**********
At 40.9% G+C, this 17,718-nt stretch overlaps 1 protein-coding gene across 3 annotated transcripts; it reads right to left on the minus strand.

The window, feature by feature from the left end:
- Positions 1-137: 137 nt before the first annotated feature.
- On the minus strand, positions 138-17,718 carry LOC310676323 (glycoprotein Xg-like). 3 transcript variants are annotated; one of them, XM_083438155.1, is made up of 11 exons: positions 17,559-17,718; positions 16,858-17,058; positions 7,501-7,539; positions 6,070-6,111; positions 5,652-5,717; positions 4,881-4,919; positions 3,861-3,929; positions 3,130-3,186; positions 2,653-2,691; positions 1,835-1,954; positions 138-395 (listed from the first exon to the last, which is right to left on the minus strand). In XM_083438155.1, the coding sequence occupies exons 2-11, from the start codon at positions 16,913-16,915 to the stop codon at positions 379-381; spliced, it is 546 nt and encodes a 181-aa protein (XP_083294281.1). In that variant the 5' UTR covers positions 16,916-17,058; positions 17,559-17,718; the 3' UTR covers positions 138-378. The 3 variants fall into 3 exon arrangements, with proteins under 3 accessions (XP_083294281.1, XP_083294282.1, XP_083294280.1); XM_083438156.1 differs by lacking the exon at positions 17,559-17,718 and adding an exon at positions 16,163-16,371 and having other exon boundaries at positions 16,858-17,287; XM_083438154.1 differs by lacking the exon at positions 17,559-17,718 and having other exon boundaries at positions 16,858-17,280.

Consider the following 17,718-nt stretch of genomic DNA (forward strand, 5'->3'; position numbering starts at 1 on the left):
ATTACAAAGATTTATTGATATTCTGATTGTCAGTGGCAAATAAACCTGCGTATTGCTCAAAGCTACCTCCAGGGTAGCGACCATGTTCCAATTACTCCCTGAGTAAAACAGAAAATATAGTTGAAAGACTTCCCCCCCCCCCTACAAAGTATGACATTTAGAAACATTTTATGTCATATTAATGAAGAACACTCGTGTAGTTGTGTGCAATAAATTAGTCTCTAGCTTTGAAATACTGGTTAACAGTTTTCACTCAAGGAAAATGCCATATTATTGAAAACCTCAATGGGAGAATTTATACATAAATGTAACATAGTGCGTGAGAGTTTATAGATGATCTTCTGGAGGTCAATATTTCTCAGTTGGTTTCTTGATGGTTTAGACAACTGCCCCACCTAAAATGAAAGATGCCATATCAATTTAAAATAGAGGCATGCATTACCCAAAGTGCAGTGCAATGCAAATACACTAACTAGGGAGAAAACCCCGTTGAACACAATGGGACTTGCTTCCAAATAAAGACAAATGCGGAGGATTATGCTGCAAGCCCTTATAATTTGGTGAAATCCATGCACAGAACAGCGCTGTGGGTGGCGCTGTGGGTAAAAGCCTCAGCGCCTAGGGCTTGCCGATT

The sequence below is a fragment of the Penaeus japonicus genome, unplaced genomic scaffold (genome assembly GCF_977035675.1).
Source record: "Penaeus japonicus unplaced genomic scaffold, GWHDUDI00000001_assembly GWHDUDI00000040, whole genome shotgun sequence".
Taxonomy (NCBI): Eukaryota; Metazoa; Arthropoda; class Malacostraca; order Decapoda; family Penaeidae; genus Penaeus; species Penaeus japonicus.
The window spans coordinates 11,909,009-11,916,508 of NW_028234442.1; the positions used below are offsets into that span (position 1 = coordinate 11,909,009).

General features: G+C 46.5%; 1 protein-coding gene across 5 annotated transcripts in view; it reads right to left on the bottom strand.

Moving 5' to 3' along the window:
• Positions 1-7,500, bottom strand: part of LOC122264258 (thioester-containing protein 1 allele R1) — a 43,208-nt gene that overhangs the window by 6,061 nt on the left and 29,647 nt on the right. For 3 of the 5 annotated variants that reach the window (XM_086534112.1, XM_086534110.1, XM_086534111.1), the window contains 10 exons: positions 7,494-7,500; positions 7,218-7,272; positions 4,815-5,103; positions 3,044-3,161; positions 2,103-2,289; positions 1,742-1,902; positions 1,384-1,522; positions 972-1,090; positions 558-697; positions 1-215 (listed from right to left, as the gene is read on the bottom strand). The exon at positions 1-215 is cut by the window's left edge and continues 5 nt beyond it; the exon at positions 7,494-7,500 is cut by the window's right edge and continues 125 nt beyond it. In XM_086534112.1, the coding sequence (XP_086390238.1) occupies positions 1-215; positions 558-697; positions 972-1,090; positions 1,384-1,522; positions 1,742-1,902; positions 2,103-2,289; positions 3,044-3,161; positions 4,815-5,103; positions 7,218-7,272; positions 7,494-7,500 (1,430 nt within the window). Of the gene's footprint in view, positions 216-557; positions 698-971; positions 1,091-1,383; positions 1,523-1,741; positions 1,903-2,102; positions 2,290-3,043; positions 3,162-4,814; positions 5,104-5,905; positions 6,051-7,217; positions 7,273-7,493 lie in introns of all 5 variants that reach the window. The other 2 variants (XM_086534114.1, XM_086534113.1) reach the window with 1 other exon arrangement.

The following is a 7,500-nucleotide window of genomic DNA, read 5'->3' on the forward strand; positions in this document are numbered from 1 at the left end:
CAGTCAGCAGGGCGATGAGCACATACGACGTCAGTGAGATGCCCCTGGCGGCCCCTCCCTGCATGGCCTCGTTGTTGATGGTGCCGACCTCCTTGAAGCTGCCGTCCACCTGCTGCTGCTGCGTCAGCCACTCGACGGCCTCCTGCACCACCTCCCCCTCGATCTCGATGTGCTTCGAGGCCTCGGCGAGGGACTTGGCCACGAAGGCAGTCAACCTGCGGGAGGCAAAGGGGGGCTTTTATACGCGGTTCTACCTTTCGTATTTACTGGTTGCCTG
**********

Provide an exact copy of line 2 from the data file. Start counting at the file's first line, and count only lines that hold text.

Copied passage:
The window, feature by feature from the left end: